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State of the Great Lakes 2023? Region should be prepared for more climate change effects

Besty Kling sitting on the left speaking with Richard Spinrad who is sitting on the right.
Zaria Johnson
Ideastream Public Media
Forum moderator and chief meteorologist with WKYC Betsy Kling (left) speaking with Administrator with the National Oceanic and Atmospheric Administration Richard Spinrad at the City Club of Cleveland's State of the Great Lakes on Friday, November 3, 2023.

The state of the Great Lakes was the focus at Friday’s City Club forum in Cleveland, and the forecast is for fundamental shifts in the region’s weather caused by climate change.

The key word, National Oceanic and Atmospheric Administration Administrator Richard Spinrad said, is more.

During the State of the Great Lakes forum, Spinrad said climate change is going to mean more lake effect snow, greater changes to water levels in the Great Lakes and more smoke coming from wildfires elsewhere.

“We're putting more energy into the system. That's what climate change is all about,” he said. “It has to come out somehow. It's going to come out in the form of these storms, and they're going to have a great impact.”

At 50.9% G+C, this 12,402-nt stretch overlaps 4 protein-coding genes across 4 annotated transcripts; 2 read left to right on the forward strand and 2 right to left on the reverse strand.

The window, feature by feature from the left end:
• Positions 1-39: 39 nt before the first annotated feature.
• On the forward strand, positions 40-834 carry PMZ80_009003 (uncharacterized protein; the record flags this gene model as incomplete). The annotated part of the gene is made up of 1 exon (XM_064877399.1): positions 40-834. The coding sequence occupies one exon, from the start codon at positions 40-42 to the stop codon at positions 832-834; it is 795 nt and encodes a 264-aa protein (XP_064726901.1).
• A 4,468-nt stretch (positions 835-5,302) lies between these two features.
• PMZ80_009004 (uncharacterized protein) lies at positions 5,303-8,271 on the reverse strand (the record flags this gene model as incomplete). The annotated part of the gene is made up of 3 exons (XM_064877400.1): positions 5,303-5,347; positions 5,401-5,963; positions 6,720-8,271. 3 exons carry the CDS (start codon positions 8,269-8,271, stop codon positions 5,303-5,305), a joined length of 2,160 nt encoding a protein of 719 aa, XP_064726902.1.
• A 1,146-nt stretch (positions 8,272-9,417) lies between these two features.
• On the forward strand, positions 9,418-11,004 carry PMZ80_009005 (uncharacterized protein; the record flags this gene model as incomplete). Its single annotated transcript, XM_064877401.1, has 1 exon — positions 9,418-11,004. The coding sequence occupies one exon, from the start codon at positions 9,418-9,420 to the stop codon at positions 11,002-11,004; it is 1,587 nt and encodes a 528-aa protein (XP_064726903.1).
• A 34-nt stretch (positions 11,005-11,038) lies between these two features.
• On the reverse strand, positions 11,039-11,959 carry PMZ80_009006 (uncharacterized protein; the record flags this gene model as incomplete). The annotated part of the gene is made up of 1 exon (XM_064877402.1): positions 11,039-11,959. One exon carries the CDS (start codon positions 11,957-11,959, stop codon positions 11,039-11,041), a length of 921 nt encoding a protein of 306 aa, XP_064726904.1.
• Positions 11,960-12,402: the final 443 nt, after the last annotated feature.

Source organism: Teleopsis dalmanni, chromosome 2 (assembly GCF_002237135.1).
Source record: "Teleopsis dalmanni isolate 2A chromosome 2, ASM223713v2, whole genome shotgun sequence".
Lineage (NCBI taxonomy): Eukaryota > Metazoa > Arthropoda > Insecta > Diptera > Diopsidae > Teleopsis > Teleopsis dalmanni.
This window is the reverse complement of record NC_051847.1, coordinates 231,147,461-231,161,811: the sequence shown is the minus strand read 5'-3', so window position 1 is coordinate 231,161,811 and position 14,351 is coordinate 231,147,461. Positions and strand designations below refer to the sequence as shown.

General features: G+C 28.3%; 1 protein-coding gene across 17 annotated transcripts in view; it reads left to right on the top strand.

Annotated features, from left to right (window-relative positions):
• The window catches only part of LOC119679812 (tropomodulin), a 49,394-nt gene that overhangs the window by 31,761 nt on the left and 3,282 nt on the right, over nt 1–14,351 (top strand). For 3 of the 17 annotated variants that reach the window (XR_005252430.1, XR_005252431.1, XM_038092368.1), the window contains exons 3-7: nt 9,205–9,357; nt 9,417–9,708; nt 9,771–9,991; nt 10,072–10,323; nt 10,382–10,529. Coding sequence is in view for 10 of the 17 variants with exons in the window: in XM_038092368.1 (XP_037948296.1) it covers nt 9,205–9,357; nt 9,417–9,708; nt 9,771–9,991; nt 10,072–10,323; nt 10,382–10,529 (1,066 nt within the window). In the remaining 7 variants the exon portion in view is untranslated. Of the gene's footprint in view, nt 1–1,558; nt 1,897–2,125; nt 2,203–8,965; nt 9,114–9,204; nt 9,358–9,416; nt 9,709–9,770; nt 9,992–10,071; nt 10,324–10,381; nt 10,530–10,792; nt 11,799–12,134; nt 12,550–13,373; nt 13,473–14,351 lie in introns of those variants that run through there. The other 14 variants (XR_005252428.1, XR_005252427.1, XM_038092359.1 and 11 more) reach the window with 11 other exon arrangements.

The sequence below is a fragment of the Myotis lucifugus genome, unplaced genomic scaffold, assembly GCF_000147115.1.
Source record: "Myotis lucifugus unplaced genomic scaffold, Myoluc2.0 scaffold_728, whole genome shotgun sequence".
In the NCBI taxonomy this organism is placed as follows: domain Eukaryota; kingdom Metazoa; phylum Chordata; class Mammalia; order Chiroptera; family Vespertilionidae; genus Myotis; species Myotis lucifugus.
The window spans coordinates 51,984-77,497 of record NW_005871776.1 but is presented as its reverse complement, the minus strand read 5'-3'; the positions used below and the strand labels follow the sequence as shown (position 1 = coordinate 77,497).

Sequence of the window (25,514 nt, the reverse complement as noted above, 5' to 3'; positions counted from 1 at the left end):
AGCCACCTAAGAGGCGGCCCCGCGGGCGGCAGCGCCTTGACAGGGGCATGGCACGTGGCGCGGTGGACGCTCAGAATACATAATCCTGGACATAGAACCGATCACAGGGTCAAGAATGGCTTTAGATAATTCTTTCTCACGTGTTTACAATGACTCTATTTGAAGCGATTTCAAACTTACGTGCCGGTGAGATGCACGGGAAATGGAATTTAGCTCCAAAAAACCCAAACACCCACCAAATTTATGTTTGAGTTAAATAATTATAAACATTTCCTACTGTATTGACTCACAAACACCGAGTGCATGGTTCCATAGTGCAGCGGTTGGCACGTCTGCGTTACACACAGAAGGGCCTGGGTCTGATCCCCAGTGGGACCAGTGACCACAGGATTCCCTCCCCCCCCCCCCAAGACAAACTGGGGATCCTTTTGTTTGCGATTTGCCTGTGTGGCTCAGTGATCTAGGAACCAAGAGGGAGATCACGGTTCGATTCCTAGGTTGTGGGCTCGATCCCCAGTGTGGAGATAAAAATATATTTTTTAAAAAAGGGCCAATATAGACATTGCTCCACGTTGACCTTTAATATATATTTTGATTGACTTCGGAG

The best thing to do as a region is be prepared, Spinrad said.

“A city like Cleveland in its planning needs to be thinking about what is this going to do?” he said. “Are we prepared? Is our infrastructure, our snow removal infrastructure, prepared for the changes we're going to see for snow? Are we prepared … for changes in things like harmful algal blooms in the lake or hypoxia in the lake?”

Spinrad says developing technology is providing new tools in identifying climate trends and impacts, including the use of AI.

Climate impacts on Lake Erie will influence the economy, health and infrastructure of the Great Lakes Region, Spinrad said, since Cleveland and the Great Lakes play a role in the region’s trade and finances.

“All of these aspects of what we do fit into the economy of Cleveland, the educational system, the financial system,” Spinrad said. “How much of Cleveland, first of all, is influenced by trade through the city? Well, 95% of trade depends on understanding the environmental dynamics. What about the energy security here? What about water security?”

But the biggest challenge in achieving climate resilience is not water quality, algal blooms or lack of funding. Instead, it’s a lack of environment and climate education, Spinrad said.

"If you walk out the street here in Cleveland and ask people to list the top three or four things they're concerned about, you might be looking to hear. 'I'm worried about what environmental change - climate change - is going to do for my kids and for me.' We need to elevate that."

More people are learning of climate change as they feel the effects, Spinrad said, but he added that the region should continue targeted education efforts to motivate change.

Zaria Johnson is a reporter/producer at Ideastream Public Media covering the environment.